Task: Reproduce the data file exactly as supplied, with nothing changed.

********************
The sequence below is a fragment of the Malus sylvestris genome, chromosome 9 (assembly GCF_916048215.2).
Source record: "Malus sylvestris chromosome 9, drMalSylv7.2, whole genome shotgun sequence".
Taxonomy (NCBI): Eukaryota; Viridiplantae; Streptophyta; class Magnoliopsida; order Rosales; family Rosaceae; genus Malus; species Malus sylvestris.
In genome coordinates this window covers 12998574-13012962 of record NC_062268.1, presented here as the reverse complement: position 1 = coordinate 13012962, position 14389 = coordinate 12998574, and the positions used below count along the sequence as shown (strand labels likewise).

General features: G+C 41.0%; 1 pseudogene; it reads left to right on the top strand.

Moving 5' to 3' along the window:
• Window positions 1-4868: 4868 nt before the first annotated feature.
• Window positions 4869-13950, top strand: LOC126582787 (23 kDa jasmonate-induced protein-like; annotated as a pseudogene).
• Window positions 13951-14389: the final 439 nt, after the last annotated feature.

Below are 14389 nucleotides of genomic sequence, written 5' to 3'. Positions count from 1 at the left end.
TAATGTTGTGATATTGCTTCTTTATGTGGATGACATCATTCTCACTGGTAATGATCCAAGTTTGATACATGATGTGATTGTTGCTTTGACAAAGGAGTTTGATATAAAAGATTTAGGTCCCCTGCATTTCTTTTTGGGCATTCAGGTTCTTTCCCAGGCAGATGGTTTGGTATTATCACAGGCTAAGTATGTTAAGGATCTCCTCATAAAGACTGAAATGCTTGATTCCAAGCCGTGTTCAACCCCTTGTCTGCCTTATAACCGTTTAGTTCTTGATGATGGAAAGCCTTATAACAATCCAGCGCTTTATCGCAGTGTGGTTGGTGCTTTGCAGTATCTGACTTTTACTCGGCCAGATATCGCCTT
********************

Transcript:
The sequence below is a fragment of the Malus sylvestris genome, chromosome 9 (assembly GCF_916048215.2).
Source record: "Malus sylvestris chromosome 9, drMalSylv7.2, whole genome shotgun sequence".
Taxonomy (NCBI): Eukaryota; Viridiplantae; Streptophyta; class Magnoliopsida; order Rosales; family Rosaceae; genus Malus; species Malus sylvestris.
In genome coordinates this window covers 12998574-13012962 of record NC_062268.1, presented here as the reverse complement: position 1 = coordinate 13012962, position 14389 = coordinate 12998574, and the positions used below count along the sequence as shown (strand labels likewise).

General features: G+C 41.0%; 1 pseudogene; it reads left to right on the top strand.

Moving 5' to 3' along the window:
• Window positions 1-4868: 4868 nt before the first annotated feature.
• Window positions 4869-13950, top strand: LOC126582787 (23 kDa jasmonate-induced protein-like; annotated as a pseudogene).
• Window positions 13951-14389: the final 439 nt, after the last annotated feature.

Below are 14389 nucleotides of genomic sequence, written 5' to 3'. Positions count from 1 at the left end.
TAATGTTGTGATATTGCTTCTTTATGTGGATGACATCATTCTCACTGGTAATGATCCAAGTTTGATACATGATGTGATTGTTGCTTTGACAAAGGAGTTTGATATAAAAGATTTAGGTCCCCTGCATTTCTTTTTGGGCATTCAGGTTCTTTCCCAGGCAGATGGTTTGGTATTATCACAGGCTAAGTATGTTAAGGATCTCCTCATAAAGACTGAAATGCTTGATTCCAAGCCGTGTTCAACCCCTTGTCTGCCTTATAACCGTTTAGTTCTTGATGATGGAAAGCCTTATAACAATCCAGCGCTTTATCGCAGTGTGGTTGGTGCTTTGCAGTATCTGACTTTTACTCGGCCAGATATCGCCTT